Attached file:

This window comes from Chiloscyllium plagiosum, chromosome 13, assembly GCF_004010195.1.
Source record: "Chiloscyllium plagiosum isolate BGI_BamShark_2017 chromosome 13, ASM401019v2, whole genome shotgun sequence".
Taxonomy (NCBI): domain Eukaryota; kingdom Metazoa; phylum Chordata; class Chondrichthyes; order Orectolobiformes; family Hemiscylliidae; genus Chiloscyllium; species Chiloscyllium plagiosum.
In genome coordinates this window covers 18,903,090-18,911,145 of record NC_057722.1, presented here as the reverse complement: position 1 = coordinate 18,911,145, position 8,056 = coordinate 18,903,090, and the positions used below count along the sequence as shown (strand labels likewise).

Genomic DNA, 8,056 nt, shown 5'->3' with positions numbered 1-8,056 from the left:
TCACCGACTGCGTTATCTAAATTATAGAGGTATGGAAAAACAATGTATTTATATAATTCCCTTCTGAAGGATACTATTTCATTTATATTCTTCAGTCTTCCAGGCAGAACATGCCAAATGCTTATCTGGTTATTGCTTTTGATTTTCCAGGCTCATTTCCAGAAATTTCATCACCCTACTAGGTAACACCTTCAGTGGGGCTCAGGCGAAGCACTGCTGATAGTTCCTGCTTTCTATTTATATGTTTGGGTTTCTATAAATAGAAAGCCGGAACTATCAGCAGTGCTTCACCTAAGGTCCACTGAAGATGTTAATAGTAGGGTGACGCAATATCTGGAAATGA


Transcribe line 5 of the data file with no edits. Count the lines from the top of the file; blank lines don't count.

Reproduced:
Genomic DNA, 8,056 nt, shown 5'->3' with positions numbered 1-8,056 from the left: